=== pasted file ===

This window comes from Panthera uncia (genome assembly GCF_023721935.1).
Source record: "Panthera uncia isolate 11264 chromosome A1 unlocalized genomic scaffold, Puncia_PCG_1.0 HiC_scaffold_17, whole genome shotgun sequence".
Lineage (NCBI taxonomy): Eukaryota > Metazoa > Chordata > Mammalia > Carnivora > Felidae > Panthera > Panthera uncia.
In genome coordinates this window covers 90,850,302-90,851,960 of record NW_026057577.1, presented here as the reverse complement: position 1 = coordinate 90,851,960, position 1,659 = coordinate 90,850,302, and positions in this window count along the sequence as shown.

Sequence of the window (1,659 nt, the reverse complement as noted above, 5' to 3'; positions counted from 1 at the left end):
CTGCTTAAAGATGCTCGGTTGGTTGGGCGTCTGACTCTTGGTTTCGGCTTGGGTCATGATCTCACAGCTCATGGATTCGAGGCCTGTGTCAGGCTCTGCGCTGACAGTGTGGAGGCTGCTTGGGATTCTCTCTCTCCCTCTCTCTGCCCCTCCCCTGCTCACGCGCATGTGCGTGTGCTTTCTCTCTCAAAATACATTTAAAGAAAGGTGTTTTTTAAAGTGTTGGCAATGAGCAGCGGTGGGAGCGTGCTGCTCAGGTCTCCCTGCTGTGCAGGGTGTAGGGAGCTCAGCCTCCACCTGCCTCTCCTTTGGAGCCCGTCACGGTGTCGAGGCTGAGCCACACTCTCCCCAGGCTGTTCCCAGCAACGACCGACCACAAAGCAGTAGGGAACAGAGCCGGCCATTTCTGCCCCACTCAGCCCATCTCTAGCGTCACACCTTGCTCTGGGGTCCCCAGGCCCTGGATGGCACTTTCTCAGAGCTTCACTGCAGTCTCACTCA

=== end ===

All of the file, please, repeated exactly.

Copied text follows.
This window comes from Panthera uncia (genome assembly GCF_023721935.1).
Source record: "Panthera uncia isolate 11264 chromosome A1 unlocalized genomic scaffold, Puncia_PCG_1.0 HiC_scaffold_17, whole genome shotgun sequence".
Lineage (NCBI taxonomy): Eukaryota > Metazoa > Chordata > Mammalia > Carnivora > Felidae > Panthera > Panthera uncia.
In genome coordinates this window covers 90,850,302-90,851,960 of record NW_026057577.1, presented here as the reverse complement: position 1 = coordinate 90,851,960, position 1,659 = coordinate 90,850,302, and positions in this window count along the sequence as shown.

Sequence of the window (1,659 nt, the reverse complement as noted above, 5' to 3'; positions counted from 1 at the left end):
CTGCTTAAAGATGCTCGGTTGGTTGGGCGTCTGACTCTTGGTTTCGGCTTGGGTCATGATCTCACAGCTCATGGATTCGAGGCCTGTGTCAGGCTCTGCGCTGACAGTGTGGAGGCTGCTTGGGATTCTCTCTCTCCCTCTCTCTGCCCCTCCCCTGCTCACGCGCATGTGCGTGTGCTTTCTCTCTCAAAATACATTTAAAGAAAGGTGTTTTTTAAAGTGTTGGCAATGAGCAGCGGTGGGAGCGTGCTGCTCAGGTCTCCCTGCTGTGCAGGGTGTAGGGAGCTCAGCCTCCACCTGCCTCTCCTTTGGAGCCCGTCACGGTGTCGAGGCTGAGCCACACTCTCCCCAGGCTGTTCCCAGCAACGACCGACCACAAAGCAGTAGGGAACAGAGCCGGCCATTTCTGCCCCACTCAGCCCATCTCTAGCGTCACACCTTGCTCTGGGGTCCCCAGGCCCTGGATGGCACTTTCTCAGAGCTTCACTGCAGTCTCACTCA